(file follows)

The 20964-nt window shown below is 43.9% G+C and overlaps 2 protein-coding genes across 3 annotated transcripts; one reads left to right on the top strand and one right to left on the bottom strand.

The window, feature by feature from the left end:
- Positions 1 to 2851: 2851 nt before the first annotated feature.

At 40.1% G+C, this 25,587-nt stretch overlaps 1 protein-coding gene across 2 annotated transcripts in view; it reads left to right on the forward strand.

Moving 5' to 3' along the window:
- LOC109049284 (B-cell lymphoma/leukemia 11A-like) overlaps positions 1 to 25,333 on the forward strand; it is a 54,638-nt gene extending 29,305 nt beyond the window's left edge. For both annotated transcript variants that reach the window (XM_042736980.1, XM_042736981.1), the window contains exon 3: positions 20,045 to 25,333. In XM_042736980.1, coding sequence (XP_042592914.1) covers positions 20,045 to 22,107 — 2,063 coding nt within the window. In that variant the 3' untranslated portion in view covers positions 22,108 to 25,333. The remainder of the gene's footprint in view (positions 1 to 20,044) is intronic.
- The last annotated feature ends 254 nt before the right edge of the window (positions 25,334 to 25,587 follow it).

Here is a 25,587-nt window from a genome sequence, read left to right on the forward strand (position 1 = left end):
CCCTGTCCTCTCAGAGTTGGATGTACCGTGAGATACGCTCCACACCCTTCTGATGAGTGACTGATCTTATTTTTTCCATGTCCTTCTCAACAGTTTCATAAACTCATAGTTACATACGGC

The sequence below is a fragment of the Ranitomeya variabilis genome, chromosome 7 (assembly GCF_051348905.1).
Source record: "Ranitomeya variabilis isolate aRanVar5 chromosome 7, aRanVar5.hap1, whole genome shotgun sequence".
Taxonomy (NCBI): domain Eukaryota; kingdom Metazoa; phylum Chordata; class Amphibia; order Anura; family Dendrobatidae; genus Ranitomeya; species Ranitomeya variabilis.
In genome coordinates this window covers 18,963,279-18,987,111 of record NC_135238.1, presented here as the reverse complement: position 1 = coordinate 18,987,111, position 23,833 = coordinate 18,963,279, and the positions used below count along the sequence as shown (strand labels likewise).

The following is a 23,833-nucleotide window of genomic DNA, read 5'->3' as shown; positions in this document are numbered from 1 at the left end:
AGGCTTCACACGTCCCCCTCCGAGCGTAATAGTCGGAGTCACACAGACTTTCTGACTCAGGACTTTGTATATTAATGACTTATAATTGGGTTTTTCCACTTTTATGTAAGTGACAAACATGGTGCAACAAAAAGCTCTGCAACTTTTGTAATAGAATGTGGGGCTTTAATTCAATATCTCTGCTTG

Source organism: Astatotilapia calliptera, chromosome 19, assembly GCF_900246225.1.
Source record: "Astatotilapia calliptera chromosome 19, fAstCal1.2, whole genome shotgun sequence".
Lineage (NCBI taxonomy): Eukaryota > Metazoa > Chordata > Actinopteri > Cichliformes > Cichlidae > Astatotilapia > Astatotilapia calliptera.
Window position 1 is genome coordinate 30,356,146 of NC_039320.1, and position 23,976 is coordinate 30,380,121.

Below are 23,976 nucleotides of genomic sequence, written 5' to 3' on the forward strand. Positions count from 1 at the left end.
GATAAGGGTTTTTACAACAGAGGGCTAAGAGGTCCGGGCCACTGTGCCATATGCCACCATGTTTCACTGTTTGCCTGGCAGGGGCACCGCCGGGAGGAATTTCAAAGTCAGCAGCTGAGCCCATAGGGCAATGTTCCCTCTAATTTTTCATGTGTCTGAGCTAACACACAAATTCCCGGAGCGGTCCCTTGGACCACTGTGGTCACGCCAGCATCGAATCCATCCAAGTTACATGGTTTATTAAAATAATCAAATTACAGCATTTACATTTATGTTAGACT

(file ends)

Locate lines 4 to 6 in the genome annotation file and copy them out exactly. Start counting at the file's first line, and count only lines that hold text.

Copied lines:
At 40.1% G+C, this 25,587-nt stretch overlaps 1 protein-coding gene across 2 annotated transcripts in view; it reads left to right on the forward strand.

Moving 5' to 3' along the window:
- LOC109049284 (B-cell lymphoma/leukemia 11A-like) overlaps positions 1 to 25,333 on the forward strand; it is a 54,638-nt gene extending 29,305 nt beyond the window's left edge. For both annotated transcript variants that reach the window (XM_042736980.1, XM_042736981.1), the window contains exon 3: positions 20,045 to 25,333. In XM_042736980.1, coding sequence (XP_042592914.1) covers positions 20,045 to 22,107 — 2,063 coding nt within the window. In that variant the 3' untranslated portion in view covers positions 22,108 to 25,333. The remainder of the gene's footprint in view (positions 1 to 20,044) is intronic.